It is good for us when we recognize our deficiency and His sufficiency. We need to be endued with His strength, and such is available if we are “in” the Lord. It is our position “in” the Lord which makes us strong, just as the vigor of an arm is its position in the body. For His strength there is no substitute.
Paul was always cognizant of his own weakness. He wrote: “I was with you in weakness” (1 Cor. 2:3). But he added: “when I am weak, then am I strong” (2 Cor. 12:10). When we are conscious of human weakness and emptied of self, then it is that God endues us with His mighty power.
When Paul said, “When I am weak, then am I strong,” he was speaking, of a time of great suffering and physical infirmity in his own body. There was no question about the reality of the thorn in his flesh, but his attitude of heart toward God in the hour of his suffering was the secret to his strength. He accepted God’s will for his life, and he discovered that the infirmity was, in the divine plan, to be the medium of strength. Strength in weakness is one of the paradoxes of Christian experience.
Paul testified to the Philippians that, in spite of his own weakness, he had strength for all things. Said he: “I can do all things through Christ which strengtheneth me” (Phil. 4:13). If Paul attempted to withstand Satan in his own strength, he failed utterly. But he knew better than to try. He had learned that strength for spiritual battles lay in Christ’s presence within him. Our Lord does not defer us from the battle, but He does make Himself responsible to equip us with His strength to fight. His presence in us is the secret of victory. We need not be spiritual weaklings. If we are “in the Lord” we can be strong.
The exhortation to be strong in the Lord is followed by another, namely: “Put on the whole armour of God, that ye may be able to stand against the wiles of the devil” (6:11). Here our adversary is named. He is the “devil,” and his weapons are referred to as “wiles.” He wages his warfare with cunning and deception; therefore the believer must put on all of the armor which God supplies.
In chapter four we are told to put on clothing suited to the saint; here we are told to put on clothing suited to the soldier. God knows the stratagems of Satan, and He alone can provide a panoply to protect His own. Satan can easily outwit us but never God. So the wise Christian will put on God’s armor and keep it on.
In the verses that follow, Paul explains the armor piece by piece, but here he calls all saints to see their need of armor of God’s providing. If we clothe ourselves with God’s full armor we will “be able” (dunamai), be powerful to stand and not fall. Many a young believer who has failed to heed this command to put on the whole armor of God has fallen “by the sleight of men, and cunning craftiness, whereby they lie in wait to deceive” (4:14). Satan and his emissaries are too clever for us. He beguiles young believers from the simplicity of the gospel (2 Cor. 11:2, 3), transforms himself into an angel of light when it serves his purpose (2 Cor. 11:14, 15), and deceives with all power, signs, and lying wonders (2 Thess. 2:9). Thus we are told to “resist” him (James 4:7; 1 Pet. 5:9).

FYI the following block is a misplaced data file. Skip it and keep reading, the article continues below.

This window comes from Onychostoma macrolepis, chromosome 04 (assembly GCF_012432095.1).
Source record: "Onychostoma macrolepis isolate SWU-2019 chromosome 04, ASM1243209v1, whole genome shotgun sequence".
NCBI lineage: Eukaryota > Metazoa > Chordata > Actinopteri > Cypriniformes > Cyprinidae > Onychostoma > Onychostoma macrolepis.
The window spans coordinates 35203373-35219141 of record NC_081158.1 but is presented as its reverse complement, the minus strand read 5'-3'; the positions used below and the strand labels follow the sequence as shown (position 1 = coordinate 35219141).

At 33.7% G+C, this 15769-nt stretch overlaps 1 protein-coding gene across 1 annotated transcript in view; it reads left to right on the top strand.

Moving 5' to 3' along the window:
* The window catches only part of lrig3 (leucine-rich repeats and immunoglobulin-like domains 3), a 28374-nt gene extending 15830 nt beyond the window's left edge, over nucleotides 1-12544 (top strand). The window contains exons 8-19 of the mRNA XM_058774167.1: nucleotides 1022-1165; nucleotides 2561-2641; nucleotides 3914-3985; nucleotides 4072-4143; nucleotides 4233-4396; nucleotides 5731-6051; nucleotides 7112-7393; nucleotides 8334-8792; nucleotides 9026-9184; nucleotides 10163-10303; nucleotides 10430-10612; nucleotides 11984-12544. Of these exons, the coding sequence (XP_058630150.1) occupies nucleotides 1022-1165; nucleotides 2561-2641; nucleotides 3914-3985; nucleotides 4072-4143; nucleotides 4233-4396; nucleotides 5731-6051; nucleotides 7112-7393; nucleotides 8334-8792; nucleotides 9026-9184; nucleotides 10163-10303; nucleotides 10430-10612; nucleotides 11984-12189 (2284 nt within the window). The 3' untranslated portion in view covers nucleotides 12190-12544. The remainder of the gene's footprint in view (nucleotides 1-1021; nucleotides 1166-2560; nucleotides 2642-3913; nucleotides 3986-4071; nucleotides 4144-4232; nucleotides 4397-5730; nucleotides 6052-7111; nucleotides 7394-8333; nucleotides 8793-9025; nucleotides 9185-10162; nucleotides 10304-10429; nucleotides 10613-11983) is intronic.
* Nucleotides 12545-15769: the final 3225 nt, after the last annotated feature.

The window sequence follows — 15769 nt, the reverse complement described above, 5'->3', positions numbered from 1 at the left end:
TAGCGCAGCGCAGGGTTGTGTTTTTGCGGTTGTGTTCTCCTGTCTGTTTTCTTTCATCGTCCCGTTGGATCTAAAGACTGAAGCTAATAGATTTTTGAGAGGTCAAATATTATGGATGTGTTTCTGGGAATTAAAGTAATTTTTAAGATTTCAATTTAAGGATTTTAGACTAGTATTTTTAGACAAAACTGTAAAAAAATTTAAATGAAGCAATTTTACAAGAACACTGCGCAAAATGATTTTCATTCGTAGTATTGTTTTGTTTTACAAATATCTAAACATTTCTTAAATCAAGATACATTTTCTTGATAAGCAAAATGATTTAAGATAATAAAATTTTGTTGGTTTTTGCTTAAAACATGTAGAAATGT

By submitting to God and clothing ourselves with the divine armor, we are able to resist the devil. The only safe protection against Satan’s methods is God’s armor. Our enemy is a master in the art of deceit. If our adversary was a man possessing nothing more than human strength, then we might attempt to face him and defend ourselves by human means. But since we are dealing, not with flesh and blood, but with principalities and powers, “we do not war after the flesh: (For the weapons of our warfare are not carnal, but mighty through God to the pulling down of strong holds)” (2 Cor. 10:3, 4). While we walk in a body of flesh we do not war after the flesh, that is, we do not rely on the principles of the unsaved. We are compelled to live as men live, by sight and sound and strength; but when we are fighting spiritual battles, the weak weapons of the flesh will not suffice. How foolish to turn from heaven’s arsenal to the puny, ineffectual weapons of the flesh! Only God’s weapons can batter down the bulwarks of hell.
(‘For we wrestle not against flesh and blood, but against principalities, against powers, against the rulers of the darkness of this world, against spiritual wickedness in high places” (6:12). Here it is obvious why carnal weapons are useless in this warfare. Who our enemies are and where they are is given as the reason for needing God’s armor. We are not contending with mortal men but against superhuman authorities who rule the sphere of the world’s moral darkness. These forces of evil have access to where we are. The believer is in the “heavenlies” where Christ and His Church are, and into this sphere Satan comes to attack the children of God. Christian, our difficulties are far greater than if we were merely fighting men like Hitler and Stalin. On the battlefields of earth we can match the enemy man for man and plane for plane, for here we resist human strength. But the struggle against Satan is not a physical one; it is against wicked spirits and darkness, against a superhuman foe we cannot see. No soldier has ever entered a more difficult and dangerous war. To be ignorant of the nature of the conflict and the enemy is to invite calamity in our spiritual lives. Satan and his kingdom are arrayed against us. If you have not realized it before, learn it now.